Snap election analysis – part two
Stormont is set for an election in the coming weeks, under new conditions and under the cloud of a financial scandal that appears to have caught the public imagination.
Since we published part one of our analysis of how a snap election could affect the Assembly, such an election has become much more likely thanks to deputy First Minister Martin McGuinness’ resignation yesterday.
Unless emergency talks can smooth out the differences between the DUP and Sinn Fein, the Executive will collapse and a weary public will trudge to the polls.
The reduction in MLAs will apply to any snap election and, while the extent of the Renewable Heat Incentive’s effect on matters is hard to gauge, that represents a huge point of difference.
The methodology for this analysis is not especially refined. One thing it relies on is the concept of “spare votes” – whereby sitting parties that also had candidates who just missed out last time will be able to shore up their existing seats with the votes from the near-miss candidates. This itself an imperfect factor, not least because our voting system (single transferable vote) already takes account of these votes, to a significant degree.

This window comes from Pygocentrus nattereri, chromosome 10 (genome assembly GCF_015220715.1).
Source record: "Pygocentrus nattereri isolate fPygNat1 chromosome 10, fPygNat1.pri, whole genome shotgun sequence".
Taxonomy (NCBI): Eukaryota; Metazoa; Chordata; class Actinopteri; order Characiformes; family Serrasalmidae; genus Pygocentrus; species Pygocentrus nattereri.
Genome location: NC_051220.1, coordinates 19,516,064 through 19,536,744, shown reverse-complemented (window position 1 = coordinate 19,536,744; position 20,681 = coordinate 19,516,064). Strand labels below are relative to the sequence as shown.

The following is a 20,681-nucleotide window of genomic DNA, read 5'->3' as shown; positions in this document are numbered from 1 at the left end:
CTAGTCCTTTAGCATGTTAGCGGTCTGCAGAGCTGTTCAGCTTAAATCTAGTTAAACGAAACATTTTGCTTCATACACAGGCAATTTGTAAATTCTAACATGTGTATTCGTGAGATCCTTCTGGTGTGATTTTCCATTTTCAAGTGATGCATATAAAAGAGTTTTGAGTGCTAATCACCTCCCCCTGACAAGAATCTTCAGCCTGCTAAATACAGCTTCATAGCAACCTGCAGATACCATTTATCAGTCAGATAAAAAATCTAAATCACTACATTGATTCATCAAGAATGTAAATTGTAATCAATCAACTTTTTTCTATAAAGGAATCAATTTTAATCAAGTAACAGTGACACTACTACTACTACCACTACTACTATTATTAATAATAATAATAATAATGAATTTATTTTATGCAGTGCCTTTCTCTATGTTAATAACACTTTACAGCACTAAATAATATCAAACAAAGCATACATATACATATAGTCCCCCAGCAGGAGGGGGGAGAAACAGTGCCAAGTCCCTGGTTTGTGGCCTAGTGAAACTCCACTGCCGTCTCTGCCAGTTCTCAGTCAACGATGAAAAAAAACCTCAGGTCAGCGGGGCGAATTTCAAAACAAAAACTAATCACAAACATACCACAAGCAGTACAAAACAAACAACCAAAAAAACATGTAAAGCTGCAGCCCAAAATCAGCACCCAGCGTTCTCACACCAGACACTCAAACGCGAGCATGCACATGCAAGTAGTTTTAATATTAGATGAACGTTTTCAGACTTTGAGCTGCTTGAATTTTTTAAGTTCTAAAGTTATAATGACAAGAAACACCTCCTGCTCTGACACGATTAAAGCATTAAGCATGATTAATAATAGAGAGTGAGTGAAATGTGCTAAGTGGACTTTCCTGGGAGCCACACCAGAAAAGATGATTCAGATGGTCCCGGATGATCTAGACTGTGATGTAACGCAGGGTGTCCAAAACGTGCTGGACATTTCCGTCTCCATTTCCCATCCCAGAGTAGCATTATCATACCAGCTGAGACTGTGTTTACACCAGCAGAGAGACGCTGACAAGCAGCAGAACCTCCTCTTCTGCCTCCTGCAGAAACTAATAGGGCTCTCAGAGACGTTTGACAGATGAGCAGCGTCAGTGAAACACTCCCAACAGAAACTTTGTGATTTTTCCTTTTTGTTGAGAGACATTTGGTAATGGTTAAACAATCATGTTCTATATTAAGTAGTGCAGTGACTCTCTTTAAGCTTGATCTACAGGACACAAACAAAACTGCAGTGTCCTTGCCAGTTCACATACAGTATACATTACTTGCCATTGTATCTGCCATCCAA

Vote transfers from elected and eliminated candidates means that, by design, these “spare” votes are, by the end of polling, not really spare at all. Parties do have some wriggle room, however - particularly in their choice of total number of candidates. A reduction in these numbers at the very least makes it more likely the candidates you do field will get through to the later rounds and so remain in the discussion.
So, this is no more than an educated guess. Our ranges “of likely results” are simply an attempt at looking what is likely – some of our possibilities appear much less likely than others, while it is also possible that the seat distribution will fall outside the ranges we have put forward.
However, that does not mean all this is without merit, and increasingly refined models – especially in such uncertain circumstances, with so many unpredictable factors – do not necessarily produce vastly more accurate projections.
Foyle – here the DUP has one seat and should hold it barring a major scalp to their votes, as Gary Middleton was the first man elected and the UUP’s only candidate was eliminated early.